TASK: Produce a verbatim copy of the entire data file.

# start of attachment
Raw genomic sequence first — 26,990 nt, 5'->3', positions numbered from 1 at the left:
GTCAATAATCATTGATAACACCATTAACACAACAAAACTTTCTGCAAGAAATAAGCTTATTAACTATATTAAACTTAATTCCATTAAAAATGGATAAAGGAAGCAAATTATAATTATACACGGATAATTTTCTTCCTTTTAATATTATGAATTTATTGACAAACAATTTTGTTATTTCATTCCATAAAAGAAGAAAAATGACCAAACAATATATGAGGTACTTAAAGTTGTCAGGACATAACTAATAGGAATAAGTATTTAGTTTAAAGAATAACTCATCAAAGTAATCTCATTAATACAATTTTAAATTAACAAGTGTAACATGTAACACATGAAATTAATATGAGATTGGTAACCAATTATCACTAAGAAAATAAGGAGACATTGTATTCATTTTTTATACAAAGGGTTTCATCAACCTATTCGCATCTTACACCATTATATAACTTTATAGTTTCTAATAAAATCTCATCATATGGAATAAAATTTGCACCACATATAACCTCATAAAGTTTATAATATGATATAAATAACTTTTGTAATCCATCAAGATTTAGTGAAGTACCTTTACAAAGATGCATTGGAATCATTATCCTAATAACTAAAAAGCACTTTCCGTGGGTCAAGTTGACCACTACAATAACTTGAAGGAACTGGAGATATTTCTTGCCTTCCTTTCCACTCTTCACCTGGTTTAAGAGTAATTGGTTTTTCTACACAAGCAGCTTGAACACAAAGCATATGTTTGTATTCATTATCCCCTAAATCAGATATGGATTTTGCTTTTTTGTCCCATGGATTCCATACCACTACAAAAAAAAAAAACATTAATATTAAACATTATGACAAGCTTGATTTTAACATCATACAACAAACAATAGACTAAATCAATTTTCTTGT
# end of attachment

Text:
Raw genomic sequence first — 26,990 nt, 5'->3', positions numbered from 1 at the left:
GTCAATAATCATTGATAACACCATTAACACAACAAAACTTTCTGCAAGAAATAAGCTTATTAACTATATTAAACTTAATTCCATTAAAAATGGATAAAGGAAGCAAATTATAATTATACACGGATAATTTTCTTCCTTTTAATATTATGAATTTATTGACAAACAATTTTGTTATTTCATTCCATAAAAGAAGAAAAATGACCAAACAATATATGAGGTACTTAAAGTTGTCAGGACATAACTAATAGGAATAAGTATTTAGTTTAAAGAATAACTCATCAAAGTAATCTCATTAATACAATTTTAAATTAACAAGTGTAACATGTAACACATGAAATTAATATGAGATTGGTAACCAATTATCACTAAGAAAATAAGGAGACATTGTATTCATTTTTTATACAAAGGGTTTCATCAACCTATTCGCATCTTACACCATTATATAACTTTATAGTTTCTAATAAAATCTCATCATATGGAATAAAATTTGCACCACATATAACCTCATAAAGTTTATAATATGATATAAATAACTTTTGTAATCCATCAAGATTTAGTGAAGTACCTTTACAAAGATGCATTGGAATCATTATCCTAATAACTAAAAAGCACTTTCCGTGGGTCAAGTTGACCACTACAATAACTTGAAGGAACTGGAGATATTTCTTGCCTTCCTTTCCACTCTTCACCTGGTTTAAGAGTAATTGGTTTTTCTACACAAGCAGCTTGAACACAAAGCATATGTTTGTATTCATTATCCCCTAAATCAGATATGGATTTTGCTTTTTTGTCCCATGGATTCCATACCACTACAAAAAAAAAAAACATTAATATTAAACATTATGACAAGCTTGATTTTAACATCATACAACAAACAATAGACTAAATCAATTTTCTTGT